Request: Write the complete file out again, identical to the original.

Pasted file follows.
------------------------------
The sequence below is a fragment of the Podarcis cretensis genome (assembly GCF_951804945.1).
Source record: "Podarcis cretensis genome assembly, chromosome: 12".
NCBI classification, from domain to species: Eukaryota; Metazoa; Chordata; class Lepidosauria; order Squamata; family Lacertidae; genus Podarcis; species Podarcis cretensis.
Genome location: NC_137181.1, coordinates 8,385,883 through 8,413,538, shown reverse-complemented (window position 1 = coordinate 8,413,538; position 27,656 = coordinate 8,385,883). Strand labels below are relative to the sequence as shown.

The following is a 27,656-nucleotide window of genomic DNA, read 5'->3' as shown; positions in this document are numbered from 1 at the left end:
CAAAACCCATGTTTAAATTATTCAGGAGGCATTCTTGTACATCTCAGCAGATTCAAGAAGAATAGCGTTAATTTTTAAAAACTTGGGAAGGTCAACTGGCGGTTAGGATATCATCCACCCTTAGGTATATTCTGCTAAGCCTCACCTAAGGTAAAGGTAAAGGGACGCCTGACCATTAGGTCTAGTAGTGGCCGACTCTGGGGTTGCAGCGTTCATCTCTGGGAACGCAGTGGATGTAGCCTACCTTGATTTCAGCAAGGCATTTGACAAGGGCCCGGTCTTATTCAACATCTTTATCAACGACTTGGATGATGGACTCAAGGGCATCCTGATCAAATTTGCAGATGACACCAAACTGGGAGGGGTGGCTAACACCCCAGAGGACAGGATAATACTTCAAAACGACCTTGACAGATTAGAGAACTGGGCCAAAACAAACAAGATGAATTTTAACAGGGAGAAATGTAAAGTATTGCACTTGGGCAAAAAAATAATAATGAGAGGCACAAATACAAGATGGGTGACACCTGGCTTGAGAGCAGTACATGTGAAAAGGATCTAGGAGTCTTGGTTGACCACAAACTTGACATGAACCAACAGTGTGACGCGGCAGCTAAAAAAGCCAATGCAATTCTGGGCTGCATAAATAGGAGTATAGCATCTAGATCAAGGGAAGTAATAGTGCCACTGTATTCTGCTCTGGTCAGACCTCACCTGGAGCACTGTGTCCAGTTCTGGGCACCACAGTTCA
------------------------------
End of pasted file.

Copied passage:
The sequence below is a fragment of the Podarcis cretensis genome (assembly GCF_951804945.1).
Source record: "Podarcis cretensis genome assembly, chromosome: 12".
NCBI classification, from domain to species: Eukaryota; Metazoa; Chordata; class Lepidosauria; order Squamata; family Lacertidae; genus Podarcis; species Podarcis cretensis.
Genome location: NC_137181.1, coordinates 8,385,883 through 8,413,538, shown reverse-complemented (window position 1 = coordinate 8,413,538; position 27,656 = coordinate 8,385,883). Strand labels below are relative to the sequence as shown.

The following is a 27,656-nucleotide window of genomic DNA, read 5'->3' as shown; positions in this document are numbered from 1 at the left end:
CAAAACCCATGTTTAAATTATTCAGGAGGCATTCTTGTACATCTCAGCAGATTCAAGAAGAATAGCGTTAATTTTTAAAAACTTGGGAAGGTCAACTGGCGGTTAGGATATCATCCACCCTTAGGTATATTCTGCTAAGCCTCACCTAAGGTAAAGGTAAAGGGACGCCTGACCATTAGGTCTAGTAGTGGCCGACTCTGGGGTTGCAGCGTTCATCTCTGGGAACGCAGTGGATGTAGCCTACCTTGATTTCAGCAAGGCATTTGACAAGGGCCCGGTCTTATTCAACATCTTTATCAACGACTTGGATGATGGACTCAAGGGCATCCTGATCAAATTTGCAGATGACACCAAACTGGGAGGGGTGGCTAACACCCCAGAGGACAGGATAATACTTCAAAACGACCTTGACAGATTAGAGAACTGGGCCAAAACAAACAAGATGAATTTTAACAGGGAGAAATGTAAAGTATTGCACTTGGGCAAAAAAATAATAATGAGAGGCACAAATACAAGATGGGTGACACCTGGCTTGAGAGCAGTACATGTGAAAAGGATCTAGGAGTCTTGGTTGACCACAAACTTGACATGAACCAACAGTGTGACGCGGCAGCTAAAAAAGCCAATGCAATTCTGGGCTGCATAAATAGGAGTATAGCATCTAGATCAAGGGAAGTAATAGTGCCACTGTATTCTGCTCTGGTCAGACCTCACCTGGAGCACTGTGTCCAGTTCTGGGCACCACAGTTCA